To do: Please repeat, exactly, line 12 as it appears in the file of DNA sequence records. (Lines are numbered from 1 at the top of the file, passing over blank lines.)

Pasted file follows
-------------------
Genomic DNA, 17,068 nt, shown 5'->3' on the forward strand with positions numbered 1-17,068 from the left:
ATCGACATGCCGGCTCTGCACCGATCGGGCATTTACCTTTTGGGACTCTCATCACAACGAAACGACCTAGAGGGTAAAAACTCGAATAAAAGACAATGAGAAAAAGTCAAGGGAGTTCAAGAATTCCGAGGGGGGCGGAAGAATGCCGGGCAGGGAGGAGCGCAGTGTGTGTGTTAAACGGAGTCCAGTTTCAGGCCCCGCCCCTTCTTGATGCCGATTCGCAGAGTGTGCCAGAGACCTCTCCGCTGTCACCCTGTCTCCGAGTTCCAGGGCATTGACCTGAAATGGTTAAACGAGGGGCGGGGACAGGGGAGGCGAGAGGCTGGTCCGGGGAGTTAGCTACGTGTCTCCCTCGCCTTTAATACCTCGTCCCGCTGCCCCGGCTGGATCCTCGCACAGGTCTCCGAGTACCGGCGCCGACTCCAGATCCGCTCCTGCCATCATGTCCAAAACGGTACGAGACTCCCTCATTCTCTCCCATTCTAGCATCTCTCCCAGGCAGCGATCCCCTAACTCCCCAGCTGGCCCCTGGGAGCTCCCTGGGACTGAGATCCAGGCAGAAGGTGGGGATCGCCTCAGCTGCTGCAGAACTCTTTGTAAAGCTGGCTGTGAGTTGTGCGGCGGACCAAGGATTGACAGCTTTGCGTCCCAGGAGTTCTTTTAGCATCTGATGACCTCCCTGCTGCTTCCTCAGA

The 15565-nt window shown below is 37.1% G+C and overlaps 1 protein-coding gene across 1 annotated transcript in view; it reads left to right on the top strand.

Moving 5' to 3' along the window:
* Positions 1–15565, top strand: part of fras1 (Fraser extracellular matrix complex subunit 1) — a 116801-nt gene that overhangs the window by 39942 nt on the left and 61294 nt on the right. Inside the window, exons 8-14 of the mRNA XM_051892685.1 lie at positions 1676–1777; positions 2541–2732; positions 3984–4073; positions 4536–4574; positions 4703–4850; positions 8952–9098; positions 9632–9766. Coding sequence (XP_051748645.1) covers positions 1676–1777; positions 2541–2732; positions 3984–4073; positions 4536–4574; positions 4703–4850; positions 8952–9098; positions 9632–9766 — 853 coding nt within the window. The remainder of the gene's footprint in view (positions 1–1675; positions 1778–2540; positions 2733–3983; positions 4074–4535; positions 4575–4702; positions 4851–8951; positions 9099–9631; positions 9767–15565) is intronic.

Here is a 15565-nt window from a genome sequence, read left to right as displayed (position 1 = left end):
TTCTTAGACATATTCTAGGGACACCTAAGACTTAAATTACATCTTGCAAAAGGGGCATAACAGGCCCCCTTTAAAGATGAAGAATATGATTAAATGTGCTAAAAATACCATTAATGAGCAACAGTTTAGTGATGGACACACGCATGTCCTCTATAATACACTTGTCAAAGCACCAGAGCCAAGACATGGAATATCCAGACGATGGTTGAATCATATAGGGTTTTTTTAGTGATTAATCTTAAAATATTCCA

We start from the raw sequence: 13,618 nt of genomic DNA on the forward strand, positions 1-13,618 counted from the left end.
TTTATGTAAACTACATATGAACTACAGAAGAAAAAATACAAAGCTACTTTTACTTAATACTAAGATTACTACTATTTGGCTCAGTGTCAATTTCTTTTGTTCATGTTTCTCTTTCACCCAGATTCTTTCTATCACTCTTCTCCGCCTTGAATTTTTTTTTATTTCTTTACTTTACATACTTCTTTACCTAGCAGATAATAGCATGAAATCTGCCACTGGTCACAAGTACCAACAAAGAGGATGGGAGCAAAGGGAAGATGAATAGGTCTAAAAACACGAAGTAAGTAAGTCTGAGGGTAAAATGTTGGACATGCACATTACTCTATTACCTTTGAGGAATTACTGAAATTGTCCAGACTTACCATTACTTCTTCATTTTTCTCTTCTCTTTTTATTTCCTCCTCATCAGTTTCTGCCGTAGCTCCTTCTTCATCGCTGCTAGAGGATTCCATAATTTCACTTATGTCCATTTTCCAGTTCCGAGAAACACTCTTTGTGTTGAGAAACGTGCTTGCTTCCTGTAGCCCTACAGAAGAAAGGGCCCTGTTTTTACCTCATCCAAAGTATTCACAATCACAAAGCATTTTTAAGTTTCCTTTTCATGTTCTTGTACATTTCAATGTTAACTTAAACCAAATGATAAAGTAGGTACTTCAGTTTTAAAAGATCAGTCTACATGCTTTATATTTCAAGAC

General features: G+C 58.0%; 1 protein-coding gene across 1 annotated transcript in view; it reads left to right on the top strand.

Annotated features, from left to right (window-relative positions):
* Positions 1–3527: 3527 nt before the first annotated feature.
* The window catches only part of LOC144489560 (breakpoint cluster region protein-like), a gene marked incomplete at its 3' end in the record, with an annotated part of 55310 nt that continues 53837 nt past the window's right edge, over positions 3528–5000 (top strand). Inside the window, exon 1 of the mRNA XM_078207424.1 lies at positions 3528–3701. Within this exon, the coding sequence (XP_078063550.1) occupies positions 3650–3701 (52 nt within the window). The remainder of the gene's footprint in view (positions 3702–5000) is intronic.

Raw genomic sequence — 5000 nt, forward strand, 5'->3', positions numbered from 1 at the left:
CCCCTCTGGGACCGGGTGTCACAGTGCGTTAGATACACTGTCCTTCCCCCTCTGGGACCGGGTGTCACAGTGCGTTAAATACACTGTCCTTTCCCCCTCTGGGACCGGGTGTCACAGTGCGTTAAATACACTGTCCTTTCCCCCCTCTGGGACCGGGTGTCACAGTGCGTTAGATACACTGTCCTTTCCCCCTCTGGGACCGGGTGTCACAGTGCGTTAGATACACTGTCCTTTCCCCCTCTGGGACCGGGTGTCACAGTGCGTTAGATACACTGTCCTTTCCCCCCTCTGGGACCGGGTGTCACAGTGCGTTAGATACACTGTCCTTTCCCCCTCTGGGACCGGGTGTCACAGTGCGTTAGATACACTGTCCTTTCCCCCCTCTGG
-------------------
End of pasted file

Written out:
* Positions 1–3527: 3527 nt before the first annotated feature.